verb (used without object)
- persichetti, vincent,
- persistence of memory, the,
- persistence of vision,
- persistent anterior hyperplastic primary vitreous body
Origin of persist
Examples from the Web for persisted
For passengers, beyond the statistics lies a puzzle that has persisted for years.Flying Coach Is the New Hell: How Airlines Engineer You Out of Room|Clive Irving|November 25, 2014|DAILY BEAST
I bridled, too, at the unsolicited advice she persisted in giving my friends.Diane von Furstenberg: Becoming the Woman She Wanted to Be|Diane von Furstenberg|October 15, 2014|DAILY BEAST
In the early 1900s, African Americans moved to Detroit to escape the inequality and injustice that persisted in the South.
Russia has struggled with its Lada-class boats, but persisted, and is selling them to China.Tomorrow’s Stealthy Subs Could Sink America’s Navy|Bill Sweetman|May 12, 2014|DAILY BEAST
People like Wilberforce who persisted for years because of his faith and because of his love for people.
"Anyway, I'll bet she blows back w'ere she come from, to-night," persisted the advocate of this theory.The Cruise of the Dry Dock|T. S. Stribling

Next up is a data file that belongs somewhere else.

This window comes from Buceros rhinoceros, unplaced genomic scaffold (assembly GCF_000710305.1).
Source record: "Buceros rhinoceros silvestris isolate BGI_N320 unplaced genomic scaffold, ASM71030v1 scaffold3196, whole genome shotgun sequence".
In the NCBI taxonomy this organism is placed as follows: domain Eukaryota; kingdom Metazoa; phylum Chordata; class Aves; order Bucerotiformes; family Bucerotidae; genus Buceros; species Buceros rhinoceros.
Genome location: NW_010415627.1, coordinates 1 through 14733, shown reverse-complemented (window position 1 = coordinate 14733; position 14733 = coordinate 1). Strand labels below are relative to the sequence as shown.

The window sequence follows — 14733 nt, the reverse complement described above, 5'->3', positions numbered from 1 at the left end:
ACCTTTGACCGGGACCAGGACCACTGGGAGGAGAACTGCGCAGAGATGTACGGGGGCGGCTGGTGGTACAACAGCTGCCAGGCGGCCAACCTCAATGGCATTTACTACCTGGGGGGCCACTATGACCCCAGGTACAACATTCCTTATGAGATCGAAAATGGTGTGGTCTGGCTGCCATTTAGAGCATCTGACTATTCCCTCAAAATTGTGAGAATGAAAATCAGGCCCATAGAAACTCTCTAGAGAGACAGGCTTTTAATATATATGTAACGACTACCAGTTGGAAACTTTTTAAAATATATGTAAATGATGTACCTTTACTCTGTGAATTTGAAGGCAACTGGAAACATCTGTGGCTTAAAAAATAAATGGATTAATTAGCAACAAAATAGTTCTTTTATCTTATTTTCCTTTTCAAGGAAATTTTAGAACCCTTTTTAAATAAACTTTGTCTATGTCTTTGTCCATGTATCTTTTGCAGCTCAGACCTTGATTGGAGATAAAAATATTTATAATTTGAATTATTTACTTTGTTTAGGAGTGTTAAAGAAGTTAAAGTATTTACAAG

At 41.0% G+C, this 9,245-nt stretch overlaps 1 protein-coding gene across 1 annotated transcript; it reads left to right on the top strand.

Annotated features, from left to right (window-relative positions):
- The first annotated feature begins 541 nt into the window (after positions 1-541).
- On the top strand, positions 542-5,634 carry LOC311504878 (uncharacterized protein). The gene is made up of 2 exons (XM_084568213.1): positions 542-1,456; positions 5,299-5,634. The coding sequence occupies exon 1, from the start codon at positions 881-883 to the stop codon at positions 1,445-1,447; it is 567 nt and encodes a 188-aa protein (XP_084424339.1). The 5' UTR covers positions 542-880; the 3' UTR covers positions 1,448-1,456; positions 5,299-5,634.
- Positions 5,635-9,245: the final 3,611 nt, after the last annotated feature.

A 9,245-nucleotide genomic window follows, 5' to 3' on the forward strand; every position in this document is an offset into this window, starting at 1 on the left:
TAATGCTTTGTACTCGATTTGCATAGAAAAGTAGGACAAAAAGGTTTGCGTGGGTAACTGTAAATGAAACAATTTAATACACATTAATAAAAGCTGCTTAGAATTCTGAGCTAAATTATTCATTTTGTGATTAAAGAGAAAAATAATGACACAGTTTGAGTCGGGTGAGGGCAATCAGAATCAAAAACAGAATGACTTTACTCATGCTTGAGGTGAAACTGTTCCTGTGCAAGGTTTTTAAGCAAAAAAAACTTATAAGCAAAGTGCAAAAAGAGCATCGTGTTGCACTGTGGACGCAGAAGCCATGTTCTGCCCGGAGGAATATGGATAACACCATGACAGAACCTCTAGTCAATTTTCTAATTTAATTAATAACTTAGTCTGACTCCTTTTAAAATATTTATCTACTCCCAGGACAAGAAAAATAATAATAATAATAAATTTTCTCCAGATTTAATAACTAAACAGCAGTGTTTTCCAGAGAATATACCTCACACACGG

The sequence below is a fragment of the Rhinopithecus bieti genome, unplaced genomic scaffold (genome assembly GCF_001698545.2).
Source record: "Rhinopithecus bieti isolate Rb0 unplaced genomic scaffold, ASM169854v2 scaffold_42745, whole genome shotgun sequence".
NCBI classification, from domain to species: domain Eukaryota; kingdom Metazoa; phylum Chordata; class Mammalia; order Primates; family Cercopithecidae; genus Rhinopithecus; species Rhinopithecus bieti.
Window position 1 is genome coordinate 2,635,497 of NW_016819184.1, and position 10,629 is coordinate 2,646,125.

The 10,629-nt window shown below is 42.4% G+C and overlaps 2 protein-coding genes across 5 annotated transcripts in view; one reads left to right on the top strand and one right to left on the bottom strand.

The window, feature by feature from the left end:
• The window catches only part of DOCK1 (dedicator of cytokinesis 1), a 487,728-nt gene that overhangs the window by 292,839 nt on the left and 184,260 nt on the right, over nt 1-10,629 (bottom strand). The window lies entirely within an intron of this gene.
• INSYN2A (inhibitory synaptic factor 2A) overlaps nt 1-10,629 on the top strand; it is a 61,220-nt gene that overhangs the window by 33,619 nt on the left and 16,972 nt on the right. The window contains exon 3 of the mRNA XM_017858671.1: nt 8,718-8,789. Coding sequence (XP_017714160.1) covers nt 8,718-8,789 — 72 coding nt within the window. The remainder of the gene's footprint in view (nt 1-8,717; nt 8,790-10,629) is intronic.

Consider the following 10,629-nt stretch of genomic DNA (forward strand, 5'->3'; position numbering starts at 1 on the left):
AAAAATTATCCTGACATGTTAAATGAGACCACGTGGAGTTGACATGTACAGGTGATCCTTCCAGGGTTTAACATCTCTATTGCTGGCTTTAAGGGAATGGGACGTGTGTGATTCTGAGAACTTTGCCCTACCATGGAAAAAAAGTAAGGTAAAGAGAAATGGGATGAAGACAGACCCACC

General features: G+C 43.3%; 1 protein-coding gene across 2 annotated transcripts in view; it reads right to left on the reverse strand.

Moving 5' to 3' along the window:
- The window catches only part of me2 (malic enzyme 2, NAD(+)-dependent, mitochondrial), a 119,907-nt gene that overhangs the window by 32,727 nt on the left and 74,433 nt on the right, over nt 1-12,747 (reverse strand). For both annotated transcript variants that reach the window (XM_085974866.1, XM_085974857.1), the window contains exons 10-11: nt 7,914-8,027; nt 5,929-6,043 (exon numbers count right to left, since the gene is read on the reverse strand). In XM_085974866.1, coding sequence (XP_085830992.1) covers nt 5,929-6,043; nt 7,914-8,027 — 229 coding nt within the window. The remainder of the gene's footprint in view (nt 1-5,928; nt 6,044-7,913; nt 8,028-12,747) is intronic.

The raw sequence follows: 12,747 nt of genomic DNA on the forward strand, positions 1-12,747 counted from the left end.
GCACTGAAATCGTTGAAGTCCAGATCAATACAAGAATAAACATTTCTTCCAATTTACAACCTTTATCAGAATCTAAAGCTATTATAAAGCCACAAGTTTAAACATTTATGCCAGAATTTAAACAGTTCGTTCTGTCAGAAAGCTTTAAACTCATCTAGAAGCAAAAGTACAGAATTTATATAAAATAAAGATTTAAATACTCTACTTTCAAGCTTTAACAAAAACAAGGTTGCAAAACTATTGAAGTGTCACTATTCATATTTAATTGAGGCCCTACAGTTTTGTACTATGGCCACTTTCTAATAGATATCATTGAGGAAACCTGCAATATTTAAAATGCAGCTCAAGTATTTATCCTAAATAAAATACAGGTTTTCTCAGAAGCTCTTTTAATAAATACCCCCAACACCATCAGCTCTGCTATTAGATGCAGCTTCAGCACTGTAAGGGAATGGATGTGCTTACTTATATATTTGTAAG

It was not only Mrs. Potiphar that persisted, but the spirit of the age and of the country.The Potiphar Papers|George William Curtis
Formerly, the younger girl would have persisted in questioning her about the proposed journey, and in knowing its purpose.The Plow-Woman|Eleanor Gates
Yet his feeling of bitterness, of being wronged, persisted and grew.The Call of the Blood|Robert Smythe Hichens
He was threatened with an arrest, but persisted in his asseveration that he would obey the judge's order.
Word Origin for persist
1530s, from Middle French persister (14c.), from Latin persistere "abide, continue steadfastly," from per- "thoroughly" (see per) + sistere "come to stand, cause to stand still" (see assist). Related: Persisted; persisting.